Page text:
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zimbabwe blog 3

There is a line of white text here there is a line of white text he 12th April, 2011 - John Rose in Zimbabwe (Part 3)

There are 14 orphans in this house, ranging in age from around 4 to 14. All of them have lost parents, siblings, relatives, friends – mostly to AIDS, but often to the political violence which has racked Zimbabwe.

The marks and memories of their sadness are still on the faces of the older ones, but the younger ones, like small children everywhere, are all smiles and full of fun.

The number of orphaned children is increasing, as is the number of children living on the streets. Hope for Africa Missions is trying to help as many as possible.

Where possible, HFAM is trying to enable extended families to care for them. This is much better than institutionalising them in an orphanage.  In many instances, this means making sure that their families treat them properly, and don’t simply use them as slaves, or abuse them.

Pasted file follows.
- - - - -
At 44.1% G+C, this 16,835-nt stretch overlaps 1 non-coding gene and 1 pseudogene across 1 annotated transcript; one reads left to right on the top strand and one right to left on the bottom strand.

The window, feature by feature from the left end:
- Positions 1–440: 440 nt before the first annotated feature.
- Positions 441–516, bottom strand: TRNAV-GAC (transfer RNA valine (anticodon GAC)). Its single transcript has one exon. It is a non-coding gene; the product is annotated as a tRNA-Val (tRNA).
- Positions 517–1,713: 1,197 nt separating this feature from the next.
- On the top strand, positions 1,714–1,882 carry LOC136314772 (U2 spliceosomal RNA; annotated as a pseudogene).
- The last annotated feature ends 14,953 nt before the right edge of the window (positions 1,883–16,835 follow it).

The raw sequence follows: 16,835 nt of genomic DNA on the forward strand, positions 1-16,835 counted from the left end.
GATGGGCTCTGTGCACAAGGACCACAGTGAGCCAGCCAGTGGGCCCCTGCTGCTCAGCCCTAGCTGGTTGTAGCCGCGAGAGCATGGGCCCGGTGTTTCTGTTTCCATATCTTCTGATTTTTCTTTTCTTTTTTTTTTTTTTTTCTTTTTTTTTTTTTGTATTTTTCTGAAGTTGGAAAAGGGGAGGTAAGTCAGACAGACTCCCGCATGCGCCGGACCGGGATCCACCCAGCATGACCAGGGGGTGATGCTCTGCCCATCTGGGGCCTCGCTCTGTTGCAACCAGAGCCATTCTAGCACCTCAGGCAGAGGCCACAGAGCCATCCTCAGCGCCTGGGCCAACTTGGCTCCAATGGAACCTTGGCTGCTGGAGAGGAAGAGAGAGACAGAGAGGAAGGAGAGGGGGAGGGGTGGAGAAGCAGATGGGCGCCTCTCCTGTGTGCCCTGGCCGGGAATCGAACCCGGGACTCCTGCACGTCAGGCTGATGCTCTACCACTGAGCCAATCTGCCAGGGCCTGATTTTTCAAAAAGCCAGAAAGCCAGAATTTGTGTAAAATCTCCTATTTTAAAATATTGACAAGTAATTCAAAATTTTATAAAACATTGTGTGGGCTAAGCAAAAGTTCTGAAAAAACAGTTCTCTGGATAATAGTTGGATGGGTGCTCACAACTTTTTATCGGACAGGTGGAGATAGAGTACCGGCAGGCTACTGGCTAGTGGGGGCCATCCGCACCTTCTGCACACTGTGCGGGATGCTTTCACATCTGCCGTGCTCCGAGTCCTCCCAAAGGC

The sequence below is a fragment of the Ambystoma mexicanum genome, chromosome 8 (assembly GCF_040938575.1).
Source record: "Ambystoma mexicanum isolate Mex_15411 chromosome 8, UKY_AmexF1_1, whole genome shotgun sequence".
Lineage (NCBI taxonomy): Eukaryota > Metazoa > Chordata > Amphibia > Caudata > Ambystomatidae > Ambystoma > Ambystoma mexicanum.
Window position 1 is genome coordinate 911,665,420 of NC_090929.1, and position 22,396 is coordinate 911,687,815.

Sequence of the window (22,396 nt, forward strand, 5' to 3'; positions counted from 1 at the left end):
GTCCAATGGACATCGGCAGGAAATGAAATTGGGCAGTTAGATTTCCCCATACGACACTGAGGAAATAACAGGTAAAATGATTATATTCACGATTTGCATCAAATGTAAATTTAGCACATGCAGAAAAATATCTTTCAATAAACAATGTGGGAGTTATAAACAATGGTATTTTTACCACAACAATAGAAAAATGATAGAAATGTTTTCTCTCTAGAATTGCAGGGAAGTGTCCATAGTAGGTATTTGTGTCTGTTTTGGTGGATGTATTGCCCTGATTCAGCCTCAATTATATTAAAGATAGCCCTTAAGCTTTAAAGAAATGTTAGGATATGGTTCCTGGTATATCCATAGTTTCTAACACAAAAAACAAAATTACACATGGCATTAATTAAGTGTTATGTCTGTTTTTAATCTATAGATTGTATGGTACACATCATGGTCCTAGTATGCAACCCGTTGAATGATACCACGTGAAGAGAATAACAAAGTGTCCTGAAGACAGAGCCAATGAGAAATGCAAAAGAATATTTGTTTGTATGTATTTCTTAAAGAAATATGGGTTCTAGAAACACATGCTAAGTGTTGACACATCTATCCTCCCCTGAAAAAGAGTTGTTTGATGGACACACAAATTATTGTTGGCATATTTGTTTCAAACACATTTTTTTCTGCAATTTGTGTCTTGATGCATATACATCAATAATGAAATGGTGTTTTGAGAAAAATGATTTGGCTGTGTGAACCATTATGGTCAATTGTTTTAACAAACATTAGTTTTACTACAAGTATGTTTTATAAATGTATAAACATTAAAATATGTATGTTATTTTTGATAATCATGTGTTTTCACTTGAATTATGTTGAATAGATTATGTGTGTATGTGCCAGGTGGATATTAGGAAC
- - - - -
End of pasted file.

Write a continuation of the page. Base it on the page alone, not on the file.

But for some children there are no relatives, and this new orphanage is the only option. Here there is a substantial house to protect them, and some loving Christian ladies who care for them with the little they have. WorldShare will be helping, with food, clothes, school books, and some stimulating toys.

Hope for Africa Missions Zimbabwe is now looking after a rapidly-growing number of orphans – sheltering them, working with extended families, and helping them to get education.  HFAM and WorldShare will be working together to provide and guide better educational opportunities for them, using experience gained at the highly-successful Grace Christian School. A team from Grace will be visiting Zimbabwe shortly.

One boy at the orphanage catches my attention. Most of the children have names which are familiar to us: ‘Peter’ or ‘Ruth’ for example. Some have attractive ‘characteristic’ names, such as ‘Goodness’ or ‘Blessing’, or Bible Names. But his name speaks only of his now-dead mother’s despair. His name is ‘No More’. No more children; no more pain; no more struggle; no more despair. 

He seemed to me to epitomise this sad land and redoubled my determination that we should help.

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